By David Apgar
U.S. war policy against the Islamic State (IS) has it backwards. Roughly speaking, the goal of the United States is trying to eradicate the jihadist group in Iraq with ground support from the Iraqi army, while merely seeking to contain it in Syria with pinprick bombing missions.
This is a calamitous choice: Only the opposite might have a prayer of success – containing IS in northern Iraq, while trying to eradicate it in Syria.
Rethinking the U.S. Strategy Against IS in Syria: Why the U.S. government should use mercenaries in Syria.
The current strategy unfortunately misplaces causes and effects of the problem geographically. The rise of the current insurgency uses the Syrian disorder and eastern power vacuum to establish a temporary launch pad, but Iraq has always been its home and main target.
While Syria offered a convenient staging area, Shia-dominated Iraqi politics was the motive, and the goal of the Sunni primitivists of IS was to regain control of the latter country’s Sunni north and West.
The membership and commanders skew far more Iraqi than Syrian, and the bulk of the campaigns have been eastward toward Baghdad or Mosul, not westward toward Damascus or Aleppo.
Although few would dispute the merits of this strategy – Iraqi containment, Syrian eradication – it is controversial. One would need to sacrifice not just one, but two sacred cows of U.S. politics in the region in order to implement it.
The first sacred cow is the integrity of Iraq. The second – discussed in the second part of this article – is the longstanding U.S. reluctance to recruit mercenaries.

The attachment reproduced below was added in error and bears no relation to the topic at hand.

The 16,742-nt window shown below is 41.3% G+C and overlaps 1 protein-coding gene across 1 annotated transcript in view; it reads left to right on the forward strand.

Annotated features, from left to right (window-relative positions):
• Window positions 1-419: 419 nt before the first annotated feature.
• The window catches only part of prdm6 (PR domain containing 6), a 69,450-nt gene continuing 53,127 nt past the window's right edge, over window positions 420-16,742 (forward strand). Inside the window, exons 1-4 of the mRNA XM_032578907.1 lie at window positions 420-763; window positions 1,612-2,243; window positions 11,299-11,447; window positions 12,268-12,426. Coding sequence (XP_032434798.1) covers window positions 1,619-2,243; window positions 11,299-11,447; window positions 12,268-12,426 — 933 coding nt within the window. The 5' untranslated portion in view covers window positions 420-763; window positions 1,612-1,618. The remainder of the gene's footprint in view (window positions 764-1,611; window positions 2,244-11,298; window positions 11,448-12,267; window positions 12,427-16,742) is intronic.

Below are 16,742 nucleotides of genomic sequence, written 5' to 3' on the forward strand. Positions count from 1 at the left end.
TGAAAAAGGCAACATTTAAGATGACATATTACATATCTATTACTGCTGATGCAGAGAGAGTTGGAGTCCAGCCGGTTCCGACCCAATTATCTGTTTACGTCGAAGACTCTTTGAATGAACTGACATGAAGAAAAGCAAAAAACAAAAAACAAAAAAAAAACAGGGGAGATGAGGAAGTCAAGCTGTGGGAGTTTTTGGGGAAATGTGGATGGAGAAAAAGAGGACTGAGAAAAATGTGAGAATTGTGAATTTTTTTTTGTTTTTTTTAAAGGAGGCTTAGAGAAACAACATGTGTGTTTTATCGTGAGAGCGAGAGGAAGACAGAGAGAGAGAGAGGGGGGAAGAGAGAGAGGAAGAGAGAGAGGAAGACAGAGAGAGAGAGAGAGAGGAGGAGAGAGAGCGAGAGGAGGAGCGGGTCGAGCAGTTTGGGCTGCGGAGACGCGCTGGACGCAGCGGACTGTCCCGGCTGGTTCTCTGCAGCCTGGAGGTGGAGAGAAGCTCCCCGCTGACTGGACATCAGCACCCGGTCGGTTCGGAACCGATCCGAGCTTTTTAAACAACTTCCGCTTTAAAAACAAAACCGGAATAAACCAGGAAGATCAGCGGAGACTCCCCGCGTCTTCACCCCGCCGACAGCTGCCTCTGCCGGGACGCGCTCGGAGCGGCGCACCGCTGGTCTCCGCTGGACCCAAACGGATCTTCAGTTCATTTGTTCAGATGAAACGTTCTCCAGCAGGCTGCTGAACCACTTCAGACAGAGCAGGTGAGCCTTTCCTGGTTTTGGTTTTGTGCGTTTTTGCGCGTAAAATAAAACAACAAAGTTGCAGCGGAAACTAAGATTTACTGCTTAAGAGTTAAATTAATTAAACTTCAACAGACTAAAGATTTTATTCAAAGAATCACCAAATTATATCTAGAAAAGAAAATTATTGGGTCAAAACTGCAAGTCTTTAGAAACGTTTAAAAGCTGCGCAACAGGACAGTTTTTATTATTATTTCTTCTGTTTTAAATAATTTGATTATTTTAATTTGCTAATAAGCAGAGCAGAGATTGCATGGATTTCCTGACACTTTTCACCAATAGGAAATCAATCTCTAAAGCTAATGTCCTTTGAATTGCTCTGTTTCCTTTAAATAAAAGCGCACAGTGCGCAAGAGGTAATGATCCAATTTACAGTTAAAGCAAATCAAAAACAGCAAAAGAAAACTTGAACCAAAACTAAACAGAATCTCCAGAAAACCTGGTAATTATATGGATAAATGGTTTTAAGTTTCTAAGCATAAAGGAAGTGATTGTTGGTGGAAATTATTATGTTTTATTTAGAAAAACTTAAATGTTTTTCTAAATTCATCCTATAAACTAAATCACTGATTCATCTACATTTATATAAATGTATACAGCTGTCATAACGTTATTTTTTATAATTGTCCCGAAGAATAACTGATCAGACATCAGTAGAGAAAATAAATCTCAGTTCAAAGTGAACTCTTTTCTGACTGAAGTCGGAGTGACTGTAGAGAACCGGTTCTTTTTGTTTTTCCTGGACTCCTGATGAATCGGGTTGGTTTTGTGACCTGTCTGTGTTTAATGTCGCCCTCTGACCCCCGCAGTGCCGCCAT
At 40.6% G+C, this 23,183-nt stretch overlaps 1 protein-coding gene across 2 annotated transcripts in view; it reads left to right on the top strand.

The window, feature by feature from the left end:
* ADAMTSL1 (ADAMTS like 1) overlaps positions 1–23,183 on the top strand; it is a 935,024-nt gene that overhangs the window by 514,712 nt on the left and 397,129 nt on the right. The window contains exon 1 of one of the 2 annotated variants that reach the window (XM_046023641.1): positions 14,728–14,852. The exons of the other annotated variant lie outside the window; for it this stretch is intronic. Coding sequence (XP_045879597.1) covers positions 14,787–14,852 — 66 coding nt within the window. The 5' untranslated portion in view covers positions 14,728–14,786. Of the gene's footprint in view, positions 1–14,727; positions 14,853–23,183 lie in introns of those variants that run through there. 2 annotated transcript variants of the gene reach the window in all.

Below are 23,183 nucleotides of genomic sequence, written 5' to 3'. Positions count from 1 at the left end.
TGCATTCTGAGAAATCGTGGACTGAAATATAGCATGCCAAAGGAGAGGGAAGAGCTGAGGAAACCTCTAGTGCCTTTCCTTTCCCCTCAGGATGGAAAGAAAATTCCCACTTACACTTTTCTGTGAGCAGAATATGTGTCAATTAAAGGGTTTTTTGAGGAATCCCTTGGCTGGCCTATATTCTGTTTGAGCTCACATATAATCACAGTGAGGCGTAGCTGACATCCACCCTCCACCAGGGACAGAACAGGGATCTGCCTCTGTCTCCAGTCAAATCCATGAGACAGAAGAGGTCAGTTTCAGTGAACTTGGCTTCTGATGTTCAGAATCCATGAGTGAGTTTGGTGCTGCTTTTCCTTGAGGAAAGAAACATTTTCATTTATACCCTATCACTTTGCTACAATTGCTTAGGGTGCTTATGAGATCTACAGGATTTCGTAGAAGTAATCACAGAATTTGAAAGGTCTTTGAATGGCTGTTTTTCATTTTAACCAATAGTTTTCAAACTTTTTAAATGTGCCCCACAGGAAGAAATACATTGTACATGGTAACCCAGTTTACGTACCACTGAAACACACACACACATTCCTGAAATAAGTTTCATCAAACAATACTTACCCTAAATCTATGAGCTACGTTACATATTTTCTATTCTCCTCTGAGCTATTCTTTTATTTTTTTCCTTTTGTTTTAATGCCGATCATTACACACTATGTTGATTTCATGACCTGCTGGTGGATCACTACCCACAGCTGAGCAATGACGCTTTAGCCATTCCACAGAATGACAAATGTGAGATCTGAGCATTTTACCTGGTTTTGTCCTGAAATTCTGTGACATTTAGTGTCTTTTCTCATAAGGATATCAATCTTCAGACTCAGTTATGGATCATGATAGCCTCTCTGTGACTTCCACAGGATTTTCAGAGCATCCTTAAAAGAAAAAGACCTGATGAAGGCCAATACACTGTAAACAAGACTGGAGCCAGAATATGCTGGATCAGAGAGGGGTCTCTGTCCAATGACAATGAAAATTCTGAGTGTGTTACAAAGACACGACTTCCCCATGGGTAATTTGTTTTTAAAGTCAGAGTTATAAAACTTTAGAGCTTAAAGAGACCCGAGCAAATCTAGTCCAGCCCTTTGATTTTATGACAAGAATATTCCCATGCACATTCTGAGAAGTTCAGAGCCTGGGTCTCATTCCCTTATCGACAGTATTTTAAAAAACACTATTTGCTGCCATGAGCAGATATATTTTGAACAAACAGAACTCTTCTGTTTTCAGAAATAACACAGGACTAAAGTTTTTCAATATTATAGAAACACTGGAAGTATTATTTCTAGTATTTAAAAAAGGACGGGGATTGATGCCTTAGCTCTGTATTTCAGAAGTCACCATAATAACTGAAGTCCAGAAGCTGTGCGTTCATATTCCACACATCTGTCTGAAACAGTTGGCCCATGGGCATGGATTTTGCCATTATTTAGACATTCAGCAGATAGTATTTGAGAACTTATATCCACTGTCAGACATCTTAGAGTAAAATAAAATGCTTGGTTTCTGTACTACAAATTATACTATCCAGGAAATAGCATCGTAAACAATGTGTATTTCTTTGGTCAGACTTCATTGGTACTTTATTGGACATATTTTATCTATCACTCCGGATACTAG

Sacred cows and U.S. strategic goals
Here’s why those sacred cows are really oxen that ought to be gored – and why there might be a path to success against IS.
Regarding the first sacred cow – the integrity of Iraq – there has long been an argument for splitting Iraq into two. (I first made it in early 2007, during the Iraq War:Part I and Part II.)
The argument still holds: The conservative Shia of the south suffered too many atrocities under Saddam and had to renounce too many religious traditions under secular rule to be expected to embrace Saddam’s Sunni friends and family as brothers in government today.
That implies splitting the country’s Sunni north from its Shiite south. And it suggests trying to contain IS within the river valleys above Baghdad, the old Sunni heartland.
During the Iraq war, there was a case for keeping modern Baghdad with the secular, Baathist north and drawing a new, internal east-west border south of the city. Today, Baghdad must be protected from the depravity of IS, so the new border must run north of it – keeping the violent extremists out of the city.
Some might argue that the inclusion of the city in the Shiite half of a partition of Iraq somehow hands the city to Iran. In fact, it merely confirms the status quo today, since the Shiite government has refused to share power with Sunnis.
Moreover, Iraq’s Shia are not necessarily as close with Iran as one might assume. And however sectarian that government has proved to be, it at least has not been severing heads.
The split has five advantages: